[ loop-hohl ]
/ ˈlupˌhoʊl /


a small or narrow opening, as in a wall, for looking through, for admitting light and air, or, particularly in a fortification, for the discharge of missiles against an enemy outside.
an opening or aperture.
a means of escape or evasion; a means or opportunity of evading a rule, law, etc.: There are a number of loopholes in the tax laws whereby corporations can save money.

verb (used with object), loop·holed, loop·hol·ing.

to furnish with loopholes.

Nearby words

  1. loop stitch,
  2. loop window,
  3. loop-the-loop,
  4. looped,
  5. looper,
  6. loophole frame,
  7. looping,
  8. looping mill,
  9. loopy,
  10. loos

Origin of loophole

First recorded in 1585–95; loop2 + hole

Dictionary.com Unabridged Based on the Random House Unabridged Dictionary, © Random House, Inc. 2019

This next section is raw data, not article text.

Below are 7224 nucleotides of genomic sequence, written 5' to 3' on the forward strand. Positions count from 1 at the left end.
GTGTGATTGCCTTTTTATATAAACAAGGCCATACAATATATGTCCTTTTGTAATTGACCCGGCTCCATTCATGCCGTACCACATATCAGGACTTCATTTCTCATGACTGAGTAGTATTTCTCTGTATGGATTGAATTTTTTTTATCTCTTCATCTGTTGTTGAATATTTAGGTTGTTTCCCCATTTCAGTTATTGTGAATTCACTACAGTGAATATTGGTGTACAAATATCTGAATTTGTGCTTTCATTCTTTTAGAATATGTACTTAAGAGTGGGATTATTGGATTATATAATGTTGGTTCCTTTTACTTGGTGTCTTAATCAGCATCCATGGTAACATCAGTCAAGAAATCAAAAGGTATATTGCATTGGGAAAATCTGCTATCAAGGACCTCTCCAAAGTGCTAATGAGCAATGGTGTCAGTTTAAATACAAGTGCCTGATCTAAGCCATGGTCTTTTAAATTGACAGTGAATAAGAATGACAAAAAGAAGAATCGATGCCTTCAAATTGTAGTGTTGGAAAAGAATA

Examples from the Web for loophole

British Dictionary definitions for loophole


/ (ˈluːpˌhəʊl) /


an ambiguity, omission, etc, as in a law, by which one can avoid a penalty or responsibility
a small gap or hole in a wall, esp one in a fortified wall


(tr) to provide with loopholes

Word Origin for loophole

C16: from loop ² + hole

Collins English Dictionary - Complete & Unabridged 2012 Digital Edition © William Collins Sons & Co. Ltd. 1979, 1986 © HarperCollins Publishers 1998, 2000, 2003, 2005, 2006, 2007, 2009, 2012

Word Origin and History for loophole



also loop-hole, mid-15c., from Middle English loupe "opening in a wall" for shooting through or admitting light (c.1300), perhaps related to Middle Dutch lupen "to watch, peer;" + hole (n.). Figurative sense of "outlet, means of escape" is from 1660s.

Online Etymology Dictionary, © 2010 Douglas Harper